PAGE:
The in­no­va­tion de­stroy­ers

Most politi­cians praise in­no­va­tion but they cre­ate reg­u­la­tions, taxes and agen­cies that kill it

The Washington Times Daily - - OPINION - By Richard W. Rahn Richard W. Rahn is chair­man of Im­prob­a­ble Suc­cess Pro­duc­tions and on the board of the Amer­i­can Coun­cil for Cap­i­tal For­ma­tion

Which gov­ern­ment agency has done the most to de­stroy in­no­va­tion? The Amer­i­can Founders tried to cre­ate an en­vi­ron­ment to fos­ter in­no­va­tion, be­cause they un­der­stood new in­ven­tions would in­crease the well-be­ing of the cit­i­zens. And that is the rea­son the Con­sti­tu­tion en­abled Congress to cre­ate patents of lim­ited du­ra­tion.

Most politi­cians say they fa­vor in­no­va­tion, but at the same time they cre­ate reg­u­la­tions, taxes and gov­ern­ment agen­cies that hob­ble or pro­hibit that same in­no­va­tion. One of the most no­to­ri­ous in­no­va­tion killing agen­cies is the Se­cu­ri­ties and Ex­change Com­mis­sion (SEC), whose mis­sion is to “pro­tect in­vestors, main­tain fair, or­derly, and ef­fi­cient mar­kets, and fa­cil­i­tate cap­i­tal for­ma­tion.”

In re­al­ity, it far too of­ten de­nies in­vestors the op­por­tu­nity to in­vest in new and promis­ing tech­nolo­gies and in new com­pa­nies — all which un­der­mine pro­duc­tive cap­i­tal for­ma­tion and eco­nomic growth.

Last week, ac­cord­ing to The Wall Street Jour­nal, the SEC “moved to re­strain a hot new fundrais­ing method in­volv­ing sales of dig­i­tal coins.” The method is known as ICOs, (ini­tial coin of­fer­ings), and more than a bil­lion dol­lars has been raised this year through ICOs. Af­ter the an­nounce­ment, Bit­coin lost 7 percent of its value and Ether (another dig­i­tal coin) lost 12 percent of its value. So, here again, we have the SEC, in its lust for con­trol and power, not pro­tect­ing con­sumers, but de­stroy­ing wealth for in­vestors in the whole new field of dig­i­tal coins.

The SEC, rather than pro­tect­ing and pro­mot­ing com­pa­nies that of­fer their stock to the pub­lic through IPOs (ini­tial pub­lic of­fer­ings), has been de­stroy­ing them through over-reg­u­la­tion. The num­ber of IPOs has dropped by 65 percent from 2014. There has also been a dra­matic de­cline (37 percent since 1997) in the num­ber of pub­licly listed com­pa­nies.

Com­pa­nies are choos­ing to re­main pri­vate rather than go pub­lic be­cause of the costs and pa­per­work try­ing to com­ply with the SEC — which is far more in­ter­ested in form rather than sub­stance. The re­duc­tion in the num­ber of listed com­pa­nies is bad for savers and in­vestors, and for cap­i­tal for­ma­tion, job cre­ation, and eco­nomic growth.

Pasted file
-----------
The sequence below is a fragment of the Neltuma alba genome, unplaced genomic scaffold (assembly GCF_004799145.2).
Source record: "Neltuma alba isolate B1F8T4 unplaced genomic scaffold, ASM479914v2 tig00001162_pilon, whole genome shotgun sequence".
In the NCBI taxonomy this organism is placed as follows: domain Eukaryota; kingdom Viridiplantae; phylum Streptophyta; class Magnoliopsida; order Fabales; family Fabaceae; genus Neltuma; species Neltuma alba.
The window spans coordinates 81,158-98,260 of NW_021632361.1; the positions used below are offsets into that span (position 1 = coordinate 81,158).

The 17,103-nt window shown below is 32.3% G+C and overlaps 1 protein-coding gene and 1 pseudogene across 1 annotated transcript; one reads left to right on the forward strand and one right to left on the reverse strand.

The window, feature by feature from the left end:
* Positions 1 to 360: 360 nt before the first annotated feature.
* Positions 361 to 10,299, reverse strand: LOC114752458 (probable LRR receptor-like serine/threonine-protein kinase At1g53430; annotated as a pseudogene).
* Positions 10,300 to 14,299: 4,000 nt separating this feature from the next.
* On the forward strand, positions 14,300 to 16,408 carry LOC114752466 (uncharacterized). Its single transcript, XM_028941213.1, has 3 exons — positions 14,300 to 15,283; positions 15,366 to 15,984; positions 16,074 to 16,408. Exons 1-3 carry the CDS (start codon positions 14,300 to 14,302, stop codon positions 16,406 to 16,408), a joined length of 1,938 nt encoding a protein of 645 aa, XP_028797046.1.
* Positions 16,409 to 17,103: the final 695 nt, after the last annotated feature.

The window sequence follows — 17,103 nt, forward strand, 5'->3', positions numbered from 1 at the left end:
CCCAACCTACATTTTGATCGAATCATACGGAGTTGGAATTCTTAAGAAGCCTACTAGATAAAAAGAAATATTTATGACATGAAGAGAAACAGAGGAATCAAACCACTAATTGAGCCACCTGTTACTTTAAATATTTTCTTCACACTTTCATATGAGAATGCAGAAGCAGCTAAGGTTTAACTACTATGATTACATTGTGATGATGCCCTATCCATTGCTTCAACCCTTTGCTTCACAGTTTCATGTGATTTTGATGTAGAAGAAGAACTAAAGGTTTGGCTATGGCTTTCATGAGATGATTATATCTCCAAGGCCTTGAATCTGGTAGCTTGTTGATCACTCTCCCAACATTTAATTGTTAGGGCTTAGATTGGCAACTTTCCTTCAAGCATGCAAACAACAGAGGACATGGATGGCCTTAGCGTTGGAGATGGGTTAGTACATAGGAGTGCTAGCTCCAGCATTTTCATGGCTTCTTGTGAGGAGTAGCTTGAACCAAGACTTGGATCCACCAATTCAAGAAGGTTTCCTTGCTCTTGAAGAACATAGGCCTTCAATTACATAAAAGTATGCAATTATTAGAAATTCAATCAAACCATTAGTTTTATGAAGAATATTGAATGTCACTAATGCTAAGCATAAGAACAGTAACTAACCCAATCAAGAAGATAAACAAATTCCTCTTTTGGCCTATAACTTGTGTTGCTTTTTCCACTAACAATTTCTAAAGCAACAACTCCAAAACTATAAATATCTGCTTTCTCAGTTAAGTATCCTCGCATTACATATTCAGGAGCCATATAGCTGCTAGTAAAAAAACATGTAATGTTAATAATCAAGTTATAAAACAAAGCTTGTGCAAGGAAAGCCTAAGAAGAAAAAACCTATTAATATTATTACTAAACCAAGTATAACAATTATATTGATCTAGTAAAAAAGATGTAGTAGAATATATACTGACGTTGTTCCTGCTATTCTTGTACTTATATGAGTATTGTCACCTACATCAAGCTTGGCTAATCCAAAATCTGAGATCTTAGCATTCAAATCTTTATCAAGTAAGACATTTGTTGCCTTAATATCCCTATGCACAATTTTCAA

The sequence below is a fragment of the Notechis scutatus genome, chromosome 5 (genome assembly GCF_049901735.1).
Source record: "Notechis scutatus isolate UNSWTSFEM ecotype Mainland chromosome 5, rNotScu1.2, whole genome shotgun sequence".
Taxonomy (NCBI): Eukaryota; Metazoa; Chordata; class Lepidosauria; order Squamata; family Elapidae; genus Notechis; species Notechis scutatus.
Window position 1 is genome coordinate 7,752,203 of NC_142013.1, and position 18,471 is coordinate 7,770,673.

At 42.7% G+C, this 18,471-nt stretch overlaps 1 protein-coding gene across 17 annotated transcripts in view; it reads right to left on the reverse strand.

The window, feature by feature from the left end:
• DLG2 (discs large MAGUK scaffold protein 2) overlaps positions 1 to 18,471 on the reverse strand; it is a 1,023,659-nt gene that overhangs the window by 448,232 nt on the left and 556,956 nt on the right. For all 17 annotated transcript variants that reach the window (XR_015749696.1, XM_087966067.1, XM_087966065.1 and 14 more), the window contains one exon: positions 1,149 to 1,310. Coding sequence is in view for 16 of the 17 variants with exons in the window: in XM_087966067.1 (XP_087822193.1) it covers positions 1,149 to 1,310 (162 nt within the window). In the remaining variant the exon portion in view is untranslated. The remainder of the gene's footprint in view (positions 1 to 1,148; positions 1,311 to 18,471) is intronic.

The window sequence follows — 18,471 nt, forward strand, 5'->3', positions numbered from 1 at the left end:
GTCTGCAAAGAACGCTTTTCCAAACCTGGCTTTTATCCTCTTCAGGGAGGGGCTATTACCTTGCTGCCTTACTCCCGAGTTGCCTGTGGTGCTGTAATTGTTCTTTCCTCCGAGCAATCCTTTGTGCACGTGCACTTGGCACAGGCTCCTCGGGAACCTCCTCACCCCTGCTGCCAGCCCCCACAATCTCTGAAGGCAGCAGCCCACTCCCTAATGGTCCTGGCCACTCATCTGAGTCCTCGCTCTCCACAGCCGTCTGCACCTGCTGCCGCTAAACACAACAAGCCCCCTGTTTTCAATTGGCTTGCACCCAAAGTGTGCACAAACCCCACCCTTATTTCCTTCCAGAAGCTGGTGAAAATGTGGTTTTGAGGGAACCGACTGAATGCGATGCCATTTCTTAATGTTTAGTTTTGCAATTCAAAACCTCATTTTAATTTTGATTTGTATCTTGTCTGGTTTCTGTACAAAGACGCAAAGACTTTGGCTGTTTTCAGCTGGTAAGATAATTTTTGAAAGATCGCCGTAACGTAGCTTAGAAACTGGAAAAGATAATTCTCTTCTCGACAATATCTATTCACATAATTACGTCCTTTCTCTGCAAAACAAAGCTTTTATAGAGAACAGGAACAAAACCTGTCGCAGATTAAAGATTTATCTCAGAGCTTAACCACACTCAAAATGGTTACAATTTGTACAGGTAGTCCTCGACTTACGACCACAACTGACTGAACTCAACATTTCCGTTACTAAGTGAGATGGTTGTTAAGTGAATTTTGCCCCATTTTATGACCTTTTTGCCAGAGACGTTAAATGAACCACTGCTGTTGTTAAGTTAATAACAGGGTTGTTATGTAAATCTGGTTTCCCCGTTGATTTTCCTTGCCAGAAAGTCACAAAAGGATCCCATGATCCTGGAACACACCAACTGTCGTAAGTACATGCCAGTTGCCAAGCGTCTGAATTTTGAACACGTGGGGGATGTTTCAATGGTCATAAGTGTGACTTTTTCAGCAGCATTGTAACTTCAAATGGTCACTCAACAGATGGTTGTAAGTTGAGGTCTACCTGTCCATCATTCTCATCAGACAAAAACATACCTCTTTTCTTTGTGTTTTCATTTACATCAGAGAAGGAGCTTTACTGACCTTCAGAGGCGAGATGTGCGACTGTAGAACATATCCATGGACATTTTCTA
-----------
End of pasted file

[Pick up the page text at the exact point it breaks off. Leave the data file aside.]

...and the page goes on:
The folks at the SEC ra­tio­nal­ize their ac­tions by claim­ing that some in­vestor might lose money by in­vest­ing in a com­pany that does not do well — as if the bu­reau­crats, most of whom have never run a com­pany, let alone worked in the pri­vate sec­tor, have a clue about the po­ten­tial suc­cess of any new or ex­ist­ing busi­ness. There are plenty of statutes on the books to deal with fraud or mis­rep­re­sen­ta­tion — so what the SEC does is re­dun­dant.

If the folks in gov­ern­ment were se­ri­ous about their state­ments that they want to pro­tect peo­ple from bad in­vest­ments, why do they pro­mote state lot­ter­ies, which take ad­van­tage of the poor and uni­formed? Over the long run, the stock mar­ket pro­duces very nice, pos­i­tive rates of re­turn for most in­vestors — while state lot­ter­ies re­sult in 100 percent losses for most peo­ple. Please spare us the hypocrisy.

In ad­di­tion, the SEC makes it al­most im­pos­si­ble for peo­ple who do not have more than a mil­lion dol­lars in liq­uid net wealth and high in­comes to in­vest in IPOs — all in the name of “con­sumer pro­tec­tion.” The real ef­fect is to only al­low those with some wealth to par­tic­i­pate in in­vest­ing in promis­ing new com­pa­nies — which, of course, leads to more in­come dis­par­ity — which, again, the hyp­o­crit­i­cal po­lit­i­cal class de­cries.

Be­cause the SEC has made it so costly, time con­sum­ing, and re­stric­tive for en­trepreneurs to is­sue stock, they, of course, try to find other ways to raise cap­i­tal. The rapid rise of ICOs is merely a mar­ket re­sponse to over-reg­u­la­tion.

All of this leads to a fun­da­men­tal ques­tion, as to why so many are try­ing to build dig­i­tal al­ter­na­tives to the U.S. dol­lar like Bit­coin and Ethereum. The an­swer is that the gov­ern­ment, through the Fed­eral Re­serve, has de­stroyed much of the value of the dol­lar and is al­most cer­tain to con­tinue with its de­struc­tive ways.

The Fed­eral Re­serve was cre­ated back in 1913, and, as part of its char­ter, it was sup­posed to pre­serve the value of the dol­lar. A 1913 dol­lar could buy al­most the same amount as the dol­lar in 1792 — i.e. there had been al­most no sus­tained in­fla­tion over that 120 year pe­riod.

The dol­lar is now worth about 1/24 of what it was in 1913, af­ter the cre­ation of the Fed. That is, the Fed has de­stroyed about 95 percent of the value of the dol­lar — which meets the def­i­ni­tion of grand theft. Fed Chair­man Yellen has been com­plain­ing that in­fla­tion is not high enough. She wants 2 percent per year or more — i.e. more theft. Again, the Fed was sup­posed to pre­serve the value of the cur­rency, not steal more.

Many smart techies are try­ing to de­velop new pri­vate dig­i­tal monies and pay­ment sys­tems to get around the gov­ern­ment theft and tyranny. Ever-in­creas­ing reg­u­la­tory costs for banks force them to in­crease fees on things like in­ter­na­tional money trans­fers. The re­sult is that the techies are also de­vel­op­ing global money trans­fer sys­tems that go around the over­reg­u­lated banks.

What need to be abol­ished are not ICOs, but the SEC and the Fed, which are un­nec­es­sary dead weights on both our eco­nomic well-be­ing and lib­erty.


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